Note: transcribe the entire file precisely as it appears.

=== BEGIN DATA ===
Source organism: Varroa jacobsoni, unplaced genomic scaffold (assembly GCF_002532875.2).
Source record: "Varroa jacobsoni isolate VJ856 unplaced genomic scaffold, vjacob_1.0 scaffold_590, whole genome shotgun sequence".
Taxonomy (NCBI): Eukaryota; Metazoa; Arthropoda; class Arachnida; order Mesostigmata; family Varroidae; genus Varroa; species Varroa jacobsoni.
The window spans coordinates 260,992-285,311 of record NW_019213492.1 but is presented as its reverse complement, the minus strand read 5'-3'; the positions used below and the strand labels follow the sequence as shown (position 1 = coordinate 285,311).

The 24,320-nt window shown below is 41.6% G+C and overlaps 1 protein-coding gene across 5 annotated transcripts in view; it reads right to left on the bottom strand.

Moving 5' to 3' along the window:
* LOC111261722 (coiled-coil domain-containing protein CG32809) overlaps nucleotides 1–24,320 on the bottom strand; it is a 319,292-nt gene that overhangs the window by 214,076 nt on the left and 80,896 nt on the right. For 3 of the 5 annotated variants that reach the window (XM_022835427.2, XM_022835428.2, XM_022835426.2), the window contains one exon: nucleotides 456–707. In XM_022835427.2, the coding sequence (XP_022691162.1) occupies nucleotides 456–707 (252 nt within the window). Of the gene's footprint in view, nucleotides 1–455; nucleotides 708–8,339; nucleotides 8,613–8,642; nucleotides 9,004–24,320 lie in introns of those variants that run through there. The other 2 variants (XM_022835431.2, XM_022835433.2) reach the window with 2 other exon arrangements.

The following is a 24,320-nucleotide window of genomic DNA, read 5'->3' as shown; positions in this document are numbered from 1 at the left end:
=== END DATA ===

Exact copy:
Source organism: Varroa jacobsoni, unplaced genomic scaffold (assembly GCF_002532875.2).
Source record: "Varroa jacobsoni isolate VJ856 unplaced genomic scaffold, vjacob_1.0 scaffold_590, whole genome shotgun sequence".
Taxonomy (NCBI): Eukaryota; Metazoa; Arthropoda; class Arachnida; order Mesostigmata; family Varroidae; genus Varroa; species Varroa jacobsoni.
The window spans coordinates 260,992-285,311 of record NW_019213492.1 but is presented as its reverse complement, the minus strand read 5'-3'; the positions used below and the strand labels follow the sequence as shown (position 1 = coordinate 285,311).

The 24,320-nt window shown below is 41.6% G+C and overlaps 1 protein-coding gene across 5 annotated transcripts in view; it reads right to left on the bottom strand.

Moving 5' to 3' along the window:
* LOC111261722 (coiled-coil domain-containing protein CG32809) overlaps nucleotides 1–24,320 on the bottom strand; it is a 319,292-nt gene that overhangs the window by 214,076 nt on the left and 80,896 nt on the right. For 3 of the 5 annotated variants that reach the window (XM_022835427.2, XM_022835428.2, XM_022835426.2), the window contains one exon: nucleotides 456–707. In XM_022835427.2, the coding sequence (XP_022691162.1) occupies nucleotides 456–707 (252 nt within the window). Of the gene's footprint in view, nucleotides 1–455; nucleotides 708–8,339; nucleotides 8,613–8,642; nucleotides 9,004–24,320 lie in introns of those variants that run through there. The other 2 variants (XM_022835431.2, XM_022835433.2) reach the window with 2 other exon arrangements.

The following is a 24,320-nucleotide window of genomic DNA, read 5'->3' as shown; positions in this document are numbered from 1 at the left end: